Ficino’s commentary on Plato’s Timaeus offers the English reader, for the first time, an opportunity to share the insights of this highly influential Renaissance philosopher into one of Plato’s most important and controversial works. Here are discussed the perennial questions which affect us all: What is the nature of the universe? How did it begin? Does it have a cause outside itself? What is our place in it? What is the nature of mind, soul, matter and time?
The central portion of the work, focusing on number, harmony, and music, has exerted a strong influence on the history of Western musical theory. Ficino added an appendix which amplifies and elucidates Plato’s meanings and reveals fascinating detail about Ficino himself.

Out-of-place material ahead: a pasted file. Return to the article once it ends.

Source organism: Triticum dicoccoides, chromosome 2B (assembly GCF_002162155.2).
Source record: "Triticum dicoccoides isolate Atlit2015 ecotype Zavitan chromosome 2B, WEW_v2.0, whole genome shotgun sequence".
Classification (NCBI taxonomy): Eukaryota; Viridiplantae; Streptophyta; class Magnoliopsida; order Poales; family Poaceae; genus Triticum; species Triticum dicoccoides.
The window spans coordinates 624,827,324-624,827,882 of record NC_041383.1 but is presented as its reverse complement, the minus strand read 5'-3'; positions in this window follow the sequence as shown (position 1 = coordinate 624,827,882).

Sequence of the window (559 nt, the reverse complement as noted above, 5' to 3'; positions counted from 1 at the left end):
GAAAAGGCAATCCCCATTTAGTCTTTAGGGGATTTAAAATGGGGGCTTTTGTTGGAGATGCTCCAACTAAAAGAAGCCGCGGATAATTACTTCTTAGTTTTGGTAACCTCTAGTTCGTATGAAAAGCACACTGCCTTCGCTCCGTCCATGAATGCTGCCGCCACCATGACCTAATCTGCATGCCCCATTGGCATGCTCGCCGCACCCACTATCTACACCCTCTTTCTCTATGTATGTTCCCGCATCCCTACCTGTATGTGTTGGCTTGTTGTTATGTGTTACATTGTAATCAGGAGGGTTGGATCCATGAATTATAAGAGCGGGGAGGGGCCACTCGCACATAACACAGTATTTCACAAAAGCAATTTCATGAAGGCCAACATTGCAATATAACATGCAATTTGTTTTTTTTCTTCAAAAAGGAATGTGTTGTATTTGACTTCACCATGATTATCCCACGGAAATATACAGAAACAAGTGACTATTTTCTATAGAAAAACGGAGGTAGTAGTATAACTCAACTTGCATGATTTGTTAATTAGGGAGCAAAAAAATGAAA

This volume provides rich source material for all who are interested in philosophy, the history of cosmic theory, and Platonic and Renaissance studies.
This completes the four-volume series, including Gardens of Philosophy, Evermore Shall Be So and When Philosophers Rule, which contain all Ficino’s commentaries not previously translated into English.
Arthur Farndell is one of the world’s leading translators of Renaissance philosophy, having worked for many years on the translations of The Letters of Marsilio Ficino, ten volumes of which have been published by Shepheard-Walwyn to date.
Read more about Arthur on his author page.